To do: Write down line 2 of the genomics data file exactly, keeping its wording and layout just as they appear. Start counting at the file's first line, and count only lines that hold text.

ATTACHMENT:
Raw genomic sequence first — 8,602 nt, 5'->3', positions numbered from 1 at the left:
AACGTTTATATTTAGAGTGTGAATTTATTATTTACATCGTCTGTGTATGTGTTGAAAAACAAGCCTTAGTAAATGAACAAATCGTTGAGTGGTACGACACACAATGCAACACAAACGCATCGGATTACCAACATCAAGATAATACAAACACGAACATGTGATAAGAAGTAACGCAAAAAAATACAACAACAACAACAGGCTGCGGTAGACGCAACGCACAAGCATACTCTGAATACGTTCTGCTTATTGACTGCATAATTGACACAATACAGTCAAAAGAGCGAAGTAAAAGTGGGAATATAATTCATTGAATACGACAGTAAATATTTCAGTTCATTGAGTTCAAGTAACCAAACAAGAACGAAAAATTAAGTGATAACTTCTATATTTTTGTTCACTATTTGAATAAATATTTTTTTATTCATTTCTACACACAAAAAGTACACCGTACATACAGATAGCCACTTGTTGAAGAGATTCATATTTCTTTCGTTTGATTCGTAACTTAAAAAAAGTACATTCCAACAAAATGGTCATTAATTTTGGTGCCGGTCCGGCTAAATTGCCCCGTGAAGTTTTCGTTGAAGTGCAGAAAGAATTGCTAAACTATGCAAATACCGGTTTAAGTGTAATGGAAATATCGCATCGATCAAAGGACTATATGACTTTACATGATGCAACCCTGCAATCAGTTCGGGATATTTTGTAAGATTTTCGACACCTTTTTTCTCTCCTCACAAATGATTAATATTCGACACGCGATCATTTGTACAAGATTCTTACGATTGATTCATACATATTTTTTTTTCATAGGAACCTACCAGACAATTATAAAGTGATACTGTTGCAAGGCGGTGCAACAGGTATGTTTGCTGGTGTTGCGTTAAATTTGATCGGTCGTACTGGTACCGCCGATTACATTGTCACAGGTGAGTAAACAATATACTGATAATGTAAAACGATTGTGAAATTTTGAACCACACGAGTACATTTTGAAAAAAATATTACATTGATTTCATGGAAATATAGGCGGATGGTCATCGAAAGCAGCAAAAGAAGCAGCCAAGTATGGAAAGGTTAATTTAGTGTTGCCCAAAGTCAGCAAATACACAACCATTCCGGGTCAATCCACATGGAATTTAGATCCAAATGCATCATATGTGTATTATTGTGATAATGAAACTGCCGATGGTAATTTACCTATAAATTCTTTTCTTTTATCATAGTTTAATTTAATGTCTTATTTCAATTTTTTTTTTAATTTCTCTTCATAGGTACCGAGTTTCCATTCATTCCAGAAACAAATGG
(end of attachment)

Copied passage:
AACGTTTATATTTAGAGTGTGAATTTATTATTTACATCGTCTGTGTATGTGTTGAAAAACAAGCCTTAGTAAATGAACAAATCGTTGAGTGGTACGACACACAATGCAACACAAACGCATCGGATTACCAACATCAAGATAATACAAACACGAACATGTGATAAGAAGTAACGCAAAAAAATACAACAACAACAACAGGCTGCGGTAGACGCAACGCACAAGCATACTCTGAATACGTTCTGCTTATTGACTGCATAATTGACACAATACAGTCAAAAGAGCGAAGTAAAAGTGGGAATATAATTCATTGAATACGACAGTAAATATTTCAGTTCATTGAGTTCAAGTAACCAAACAAGAACGAAAAATTAAGTGATAACTTCTATATTTTTGTTCACTATTTGAATAAATATTTTTTTATTCATTTCTACACACAAAAAGTACACCGTACATACAGATAGCCACTTGTTGAAGAGATTCATATTTCTTTCGTTTGATTCGTAACTTAAAAAAAGTACATTCCAACAAAATGGTCATTAATTTTGGTGCCGGTCCGGCTAAATTGCCCCGTGAAGTTTTCGTTGAAGTGCAGAAAGAATTGCTAAACTATGCAAATACCGGTTTAAGTGTAATGGAAATATCGCATCGATCAAAGGACTATATGACTTTACATGATGCAACCCTGCAATCAGTTCGGGATATTTTGTAAGATTTTCGACACCTTTTTTCTCTCCTCACAAATGATTAATATTCGACACGCGATCATTTGTACAAGATTCTTACGATTGATTCATACATATTTTTTTTTCATAGGAACCTACCAGACAATTATAAAGTGATACTGTTGCAAGGCGGTGCAACAGGTATGTTTGCTGGTGTTGCGTTAAATTTGATCGGTCGTACTGGTACCGCCGATTACATTGTCACAGGTGAGTAAACAATATACTGATAATGTAAAACGATTGTGAAATTTTGAACCACACGAGTACATTTTGAAAAAAATATTACATTGATTTCATGGAAATATAGGCGGATGGTCATCGAAAGCAGCAAAAGAAGCAGCCAAGTATGGAAAGGTTAATTTAGTGTTGCCCAAAGTCAGCAAATACACAACCATTCCGGGTCAATCCACATGGAATTTAGATCCAAATGCATCATATGTGTATTATTGTGATAATGAAACTGCCGATGGTAATTTACCTATAAATTCTTTTCTTTTATCATAGTTTAATTTAATGTCTTATTTCAATTTTTTTTTTAATTTCTCTTCATAGGTACCGAGTTTCCATTCATTCCAGAAACAAATGG